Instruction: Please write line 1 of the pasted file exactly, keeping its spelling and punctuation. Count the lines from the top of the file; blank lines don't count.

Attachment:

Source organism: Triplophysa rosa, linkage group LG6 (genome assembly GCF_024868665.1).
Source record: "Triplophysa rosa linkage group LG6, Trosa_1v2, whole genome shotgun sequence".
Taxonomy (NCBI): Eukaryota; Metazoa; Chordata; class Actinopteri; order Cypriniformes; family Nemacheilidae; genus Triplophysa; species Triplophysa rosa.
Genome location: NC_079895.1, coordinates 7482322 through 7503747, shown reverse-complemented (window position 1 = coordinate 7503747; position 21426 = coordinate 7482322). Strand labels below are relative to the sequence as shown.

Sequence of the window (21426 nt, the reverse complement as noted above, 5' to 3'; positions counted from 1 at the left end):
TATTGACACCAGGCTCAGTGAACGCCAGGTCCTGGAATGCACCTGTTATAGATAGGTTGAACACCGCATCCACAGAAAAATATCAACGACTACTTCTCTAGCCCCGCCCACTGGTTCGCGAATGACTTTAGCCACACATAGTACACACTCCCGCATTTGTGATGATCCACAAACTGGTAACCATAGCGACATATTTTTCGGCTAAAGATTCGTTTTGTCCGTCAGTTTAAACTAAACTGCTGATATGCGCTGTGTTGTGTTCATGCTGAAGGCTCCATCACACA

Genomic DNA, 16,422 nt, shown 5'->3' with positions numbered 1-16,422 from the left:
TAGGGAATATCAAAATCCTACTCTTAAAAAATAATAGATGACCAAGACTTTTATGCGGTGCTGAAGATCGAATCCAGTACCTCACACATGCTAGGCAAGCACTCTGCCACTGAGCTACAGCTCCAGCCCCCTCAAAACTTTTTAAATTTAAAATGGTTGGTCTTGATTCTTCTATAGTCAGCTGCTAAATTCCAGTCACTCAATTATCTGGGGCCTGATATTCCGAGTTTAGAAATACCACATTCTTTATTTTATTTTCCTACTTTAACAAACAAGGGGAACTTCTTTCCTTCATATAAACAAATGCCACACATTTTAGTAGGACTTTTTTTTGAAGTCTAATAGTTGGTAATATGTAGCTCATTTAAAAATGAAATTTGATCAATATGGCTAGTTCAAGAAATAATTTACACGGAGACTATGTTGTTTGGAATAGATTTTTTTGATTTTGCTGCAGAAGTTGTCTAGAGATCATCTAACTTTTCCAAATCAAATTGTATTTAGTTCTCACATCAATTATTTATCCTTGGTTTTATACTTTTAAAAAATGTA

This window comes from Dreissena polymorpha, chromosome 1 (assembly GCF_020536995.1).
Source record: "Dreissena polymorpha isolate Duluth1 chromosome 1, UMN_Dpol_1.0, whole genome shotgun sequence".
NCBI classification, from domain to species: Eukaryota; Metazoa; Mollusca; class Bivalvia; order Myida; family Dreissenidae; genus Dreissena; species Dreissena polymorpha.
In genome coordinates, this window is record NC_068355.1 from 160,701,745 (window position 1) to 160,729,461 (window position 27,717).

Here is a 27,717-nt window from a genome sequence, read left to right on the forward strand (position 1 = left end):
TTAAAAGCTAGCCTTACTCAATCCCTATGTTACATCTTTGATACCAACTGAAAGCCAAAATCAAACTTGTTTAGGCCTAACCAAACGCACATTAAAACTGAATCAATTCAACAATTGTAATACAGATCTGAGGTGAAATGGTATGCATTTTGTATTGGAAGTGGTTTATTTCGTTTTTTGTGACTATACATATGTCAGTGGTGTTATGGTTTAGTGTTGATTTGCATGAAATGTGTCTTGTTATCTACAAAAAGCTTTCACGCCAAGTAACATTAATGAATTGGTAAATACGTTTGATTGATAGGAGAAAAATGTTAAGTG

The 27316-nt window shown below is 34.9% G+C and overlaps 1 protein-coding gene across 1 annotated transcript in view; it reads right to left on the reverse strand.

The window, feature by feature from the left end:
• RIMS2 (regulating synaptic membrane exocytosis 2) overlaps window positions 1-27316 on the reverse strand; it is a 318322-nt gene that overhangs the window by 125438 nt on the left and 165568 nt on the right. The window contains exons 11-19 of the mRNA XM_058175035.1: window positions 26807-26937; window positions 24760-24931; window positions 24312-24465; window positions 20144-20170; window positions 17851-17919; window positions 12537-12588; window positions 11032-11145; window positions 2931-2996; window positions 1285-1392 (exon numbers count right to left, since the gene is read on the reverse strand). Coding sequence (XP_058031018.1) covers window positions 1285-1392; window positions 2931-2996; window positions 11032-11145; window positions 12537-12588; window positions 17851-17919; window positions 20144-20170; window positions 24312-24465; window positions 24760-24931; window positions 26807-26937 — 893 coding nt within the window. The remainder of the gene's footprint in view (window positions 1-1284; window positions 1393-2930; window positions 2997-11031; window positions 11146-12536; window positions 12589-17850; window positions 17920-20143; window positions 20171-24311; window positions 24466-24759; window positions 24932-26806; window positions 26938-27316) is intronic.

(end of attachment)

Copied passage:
Source organism: Triplophysa rosa, linkage group LG6 (genome assembly GCF_024868665.1).